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A Purrfect Flower for Winter? Try the Catkin PDF Print E-mail
Written by LEE REICH   
Thursday, 03 February 2011 07:38

Plant lovers and feline lovers unite: Some catkins have come out. And are they a welcome sight, being pretty much the only sign of plant activity outdoors this time of year.

Okay, I admit the feline part is a stretch. The "cat" in "catkin" comes merely from the way the catkins droop or poke up from stems like the furry tails of cats.

For those unfamiliar with catkins, allow me to make the introductions. A catkin is a long cluster of very small flowers, none of which have petals. While many flowers have both male and female parts, catkins are unisexual, either male or female.

Catkins are common among trees and shrubs native to temperate climates. The ones catching my eye this month were dangling from the stems of my filbert trees. These are male catkins so, in time, will be shedding pollen - and plenty of it. A single walnut catkin, for example, releases about two million pollen grains.

The reason for those copious amounts is that trees and shrubs with catkins are pollinated by the wind, and wind is a relatively inefficient way to transport pollen. Wind can carry pollen only a few hundred feet, and then it's mostly hit or miss whether that pollen lands on a receptive female flower.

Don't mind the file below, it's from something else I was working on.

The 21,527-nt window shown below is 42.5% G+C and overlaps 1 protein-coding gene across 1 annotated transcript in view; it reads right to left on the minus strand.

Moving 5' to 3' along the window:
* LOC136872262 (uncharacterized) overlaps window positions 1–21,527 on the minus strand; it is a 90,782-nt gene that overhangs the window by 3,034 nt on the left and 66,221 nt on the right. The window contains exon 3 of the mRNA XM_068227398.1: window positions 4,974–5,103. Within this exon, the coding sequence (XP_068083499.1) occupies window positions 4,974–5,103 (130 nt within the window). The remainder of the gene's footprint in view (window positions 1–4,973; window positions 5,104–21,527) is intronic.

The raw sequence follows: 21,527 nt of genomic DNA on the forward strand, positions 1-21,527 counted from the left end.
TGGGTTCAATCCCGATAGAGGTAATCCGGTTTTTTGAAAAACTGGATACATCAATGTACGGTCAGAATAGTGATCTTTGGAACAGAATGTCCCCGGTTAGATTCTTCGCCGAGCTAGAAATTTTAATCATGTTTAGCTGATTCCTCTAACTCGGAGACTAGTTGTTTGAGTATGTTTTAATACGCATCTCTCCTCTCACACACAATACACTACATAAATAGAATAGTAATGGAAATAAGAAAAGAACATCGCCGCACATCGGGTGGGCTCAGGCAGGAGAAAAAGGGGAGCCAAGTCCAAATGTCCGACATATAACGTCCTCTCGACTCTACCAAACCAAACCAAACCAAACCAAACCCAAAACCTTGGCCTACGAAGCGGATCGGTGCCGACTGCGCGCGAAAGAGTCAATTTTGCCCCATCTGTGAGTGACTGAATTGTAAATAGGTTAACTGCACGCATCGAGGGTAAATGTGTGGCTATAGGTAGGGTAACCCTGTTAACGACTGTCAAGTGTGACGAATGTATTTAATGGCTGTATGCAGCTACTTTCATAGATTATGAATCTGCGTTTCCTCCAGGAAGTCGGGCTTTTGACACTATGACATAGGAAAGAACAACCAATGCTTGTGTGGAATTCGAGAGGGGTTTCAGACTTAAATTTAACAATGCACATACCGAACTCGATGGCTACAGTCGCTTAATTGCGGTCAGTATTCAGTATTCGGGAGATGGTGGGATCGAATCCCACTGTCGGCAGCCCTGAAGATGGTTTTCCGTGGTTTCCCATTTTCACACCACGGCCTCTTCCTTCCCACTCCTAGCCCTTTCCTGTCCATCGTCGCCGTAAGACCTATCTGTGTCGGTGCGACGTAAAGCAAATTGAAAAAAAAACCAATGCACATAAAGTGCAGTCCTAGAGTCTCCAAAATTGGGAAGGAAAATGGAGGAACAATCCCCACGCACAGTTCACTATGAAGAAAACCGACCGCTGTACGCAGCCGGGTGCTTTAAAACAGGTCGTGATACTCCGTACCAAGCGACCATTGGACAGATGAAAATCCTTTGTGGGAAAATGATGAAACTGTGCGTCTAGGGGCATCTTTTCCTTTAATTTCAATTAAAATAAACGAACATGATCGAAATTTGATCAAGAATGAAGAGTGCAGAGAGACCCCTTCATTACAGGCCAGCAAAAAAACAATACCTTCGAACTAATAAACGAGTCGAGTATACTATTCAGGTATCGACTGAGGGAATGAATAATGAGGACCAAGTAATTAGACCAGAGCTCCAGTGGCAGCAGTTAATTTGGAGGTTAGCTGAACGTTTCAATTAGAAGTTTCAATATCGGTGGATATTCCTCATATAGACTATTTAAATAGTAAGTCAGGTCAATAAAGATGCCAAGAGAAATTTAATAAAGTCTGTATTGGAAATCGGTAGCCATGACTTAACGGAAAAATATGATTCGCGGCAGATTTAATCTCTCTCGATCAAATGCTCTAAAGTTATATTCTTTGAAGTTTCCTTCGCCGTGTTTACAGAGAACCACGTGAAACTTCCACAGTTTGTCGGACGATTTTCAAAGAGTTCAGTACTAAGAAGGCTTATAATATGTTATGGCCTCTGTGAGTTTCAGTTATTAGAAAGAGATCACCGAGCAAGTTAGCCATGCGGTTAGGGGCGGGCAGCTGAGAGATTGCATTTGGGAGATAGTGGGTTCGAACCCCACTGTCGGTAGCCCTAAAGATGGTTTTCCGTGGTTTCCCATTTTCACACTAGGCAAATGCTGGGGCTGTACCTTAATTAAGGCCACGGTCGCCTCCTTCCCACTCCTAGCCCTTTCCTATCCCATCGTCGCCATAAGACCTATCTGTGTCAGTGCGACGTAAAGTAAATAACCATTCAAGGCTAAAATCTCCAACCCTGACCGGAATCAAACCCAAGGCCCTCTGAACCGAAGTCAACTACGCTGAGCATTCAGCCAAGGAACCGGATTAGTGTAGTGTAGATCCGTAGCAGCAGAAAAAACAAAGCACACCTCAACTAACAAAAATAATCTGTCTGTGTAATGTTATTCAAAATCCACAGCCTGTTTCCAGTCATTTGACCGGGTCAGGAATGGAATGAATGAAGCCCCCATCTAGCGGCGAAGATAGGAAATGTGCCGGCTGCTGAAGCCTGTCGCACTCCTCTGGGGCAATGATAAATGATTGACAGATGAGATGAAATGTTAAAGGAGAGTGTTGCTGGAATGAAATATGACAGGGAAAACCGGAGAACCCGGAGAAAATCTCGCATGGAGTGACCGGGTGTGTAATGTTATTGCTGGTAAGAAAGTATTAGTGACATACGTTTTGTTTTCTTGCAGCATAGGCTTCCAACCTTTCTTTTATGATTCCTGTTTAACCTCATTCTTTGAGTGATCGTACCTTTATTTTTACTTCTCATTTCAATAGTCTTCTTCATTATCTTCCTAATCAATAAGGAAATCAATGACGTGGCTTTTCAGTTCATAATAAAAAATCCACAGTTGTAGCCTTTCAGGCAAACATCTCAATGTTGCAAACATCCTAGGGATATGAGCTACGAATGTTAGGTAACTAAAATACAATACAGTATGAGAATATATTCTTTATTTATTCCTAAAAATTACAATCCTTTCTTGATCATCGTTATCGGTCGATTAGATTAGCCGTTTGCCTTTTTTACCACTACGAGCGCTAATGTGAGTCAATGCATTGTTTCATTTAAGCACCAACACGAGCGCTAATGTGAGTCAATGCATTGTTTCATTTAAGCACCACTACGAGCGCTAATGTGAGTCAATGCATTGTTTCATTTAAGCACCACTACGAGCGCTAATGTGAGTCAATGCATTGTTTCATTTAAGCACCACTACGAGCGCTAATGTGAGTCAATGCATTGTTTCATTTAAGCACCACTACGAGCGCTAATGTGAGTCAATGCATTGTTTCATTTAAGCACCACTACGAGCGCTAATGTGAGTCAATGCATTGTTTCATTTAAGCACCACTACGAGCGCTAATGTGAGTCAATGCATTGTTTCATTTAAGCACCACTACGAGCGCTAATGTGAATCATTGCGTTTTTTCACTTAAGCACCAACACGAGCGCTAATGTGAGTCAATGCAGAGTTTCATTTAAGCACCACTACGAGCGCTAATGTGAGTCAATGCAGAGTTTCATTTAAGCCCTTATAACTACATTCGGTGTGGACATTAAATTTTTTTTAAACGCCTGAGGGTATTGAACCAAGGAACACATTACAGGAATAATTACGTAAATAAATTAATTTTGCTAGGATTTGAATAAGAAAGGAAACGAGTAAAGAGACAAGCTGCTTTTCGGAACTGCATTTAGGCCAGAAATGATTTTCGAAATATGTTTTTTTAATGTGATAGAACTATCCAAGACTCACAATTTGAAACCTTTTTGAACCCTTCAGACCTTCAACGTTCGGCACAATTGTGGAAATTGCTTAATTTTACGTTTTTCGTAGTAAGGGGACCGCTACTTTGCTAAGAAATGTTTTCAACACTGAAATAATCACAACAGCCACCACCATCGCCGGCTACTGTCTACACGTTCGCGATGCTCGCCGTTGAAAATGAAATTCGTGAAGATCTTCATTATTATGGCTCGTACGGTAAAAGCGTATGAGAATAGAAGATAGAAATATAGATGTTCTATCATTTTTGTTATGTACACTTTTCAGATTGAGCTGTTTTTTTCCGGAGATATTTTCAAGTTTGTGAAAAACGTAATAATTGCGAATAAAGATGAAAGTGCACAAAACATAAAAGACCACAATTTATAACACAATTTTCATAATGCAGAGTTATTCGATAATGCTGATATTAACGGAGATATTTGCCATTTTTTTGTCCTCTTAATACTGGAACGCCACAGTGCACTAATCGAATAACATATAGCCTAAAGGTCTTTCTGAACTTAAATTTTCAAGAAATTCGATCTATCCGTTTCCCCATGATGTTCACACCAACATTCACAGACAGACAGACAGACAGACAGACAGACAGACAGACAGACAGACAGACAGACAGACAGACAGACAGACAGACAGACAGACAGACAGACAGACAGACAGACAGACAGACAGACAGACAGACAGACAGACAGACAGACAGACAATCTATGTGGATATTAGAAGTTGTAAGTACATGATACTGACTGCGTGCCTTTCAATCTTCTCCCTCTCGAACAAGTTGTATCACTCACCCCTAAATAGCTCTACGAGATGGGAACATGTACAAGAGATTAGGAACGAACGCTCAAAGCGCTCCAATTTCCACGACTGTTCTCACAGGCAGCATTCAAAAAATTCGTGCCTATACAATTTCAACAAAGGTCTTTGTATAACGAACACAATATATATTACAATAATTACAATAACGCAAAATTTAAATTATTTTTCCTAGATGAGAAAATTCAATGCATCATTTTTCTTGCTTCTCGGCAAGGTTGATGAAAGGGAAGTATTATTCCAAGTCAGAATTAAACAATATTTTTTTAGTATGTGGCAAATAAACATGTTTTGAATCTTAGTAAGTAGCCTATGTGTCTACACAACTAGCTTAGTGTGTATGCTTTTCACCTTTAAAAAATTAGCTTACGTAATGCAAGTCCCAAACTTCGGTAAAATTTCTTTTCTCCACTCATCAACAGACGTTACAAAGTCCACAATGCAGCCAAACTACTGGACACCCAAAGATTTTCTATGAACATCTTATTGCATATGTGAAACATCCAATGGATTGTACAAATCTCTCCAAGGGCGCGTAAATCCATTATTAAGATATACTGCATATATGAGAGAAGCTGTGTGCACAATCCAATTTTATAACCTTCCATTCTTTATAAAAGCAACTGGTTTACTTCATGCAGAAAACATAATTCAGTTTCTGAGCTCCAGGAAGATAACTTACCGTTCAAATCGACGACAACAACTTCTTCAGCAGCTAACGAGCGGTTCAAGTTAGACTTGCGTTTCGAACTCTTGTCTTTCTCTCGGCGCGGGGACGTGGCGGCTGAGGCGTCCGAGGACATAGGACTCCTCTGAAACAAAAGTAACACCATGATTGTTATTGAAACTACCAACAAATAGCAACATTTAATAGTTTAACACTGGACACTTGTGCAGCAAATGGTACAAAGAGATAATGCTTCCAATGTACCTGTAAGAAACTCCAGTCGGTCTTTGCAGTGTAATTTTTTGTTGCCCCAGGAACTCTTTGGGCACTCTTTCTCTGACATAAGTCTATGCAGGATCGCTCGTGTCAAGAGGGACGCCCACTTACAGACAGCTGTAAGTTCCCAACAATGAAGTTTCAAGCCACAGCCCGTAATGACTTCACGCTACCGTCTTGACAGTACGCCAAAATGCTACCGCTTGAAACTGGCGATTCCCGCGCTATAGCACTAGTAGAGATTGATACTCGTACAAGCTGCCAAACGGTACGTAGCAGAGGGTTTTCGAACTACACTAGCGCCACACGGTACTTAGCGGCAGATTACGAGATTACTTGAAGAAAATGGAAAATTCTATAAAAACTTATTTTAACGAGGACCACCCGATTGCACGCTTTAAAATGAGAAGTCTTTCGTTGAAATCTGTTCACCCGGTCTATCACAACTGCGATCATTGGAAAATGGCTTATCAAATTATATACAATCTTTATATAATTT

Contrast this with insect pollination, where pollen might be carried many miles and then to a specific kind of flower. Insect pollination is much more common in the tropics, and representatives of wind-pollinated, temperate-climate plants typically become insect-pollinated when they evolve in the tropics.

All this pollen does cast a slight cloud over these plants. Some people are allergic to the pollen - the first outdoor allergen of the season. Don't worry yet, though; the catkins are only now expanding and have yet to spread their magic powder about.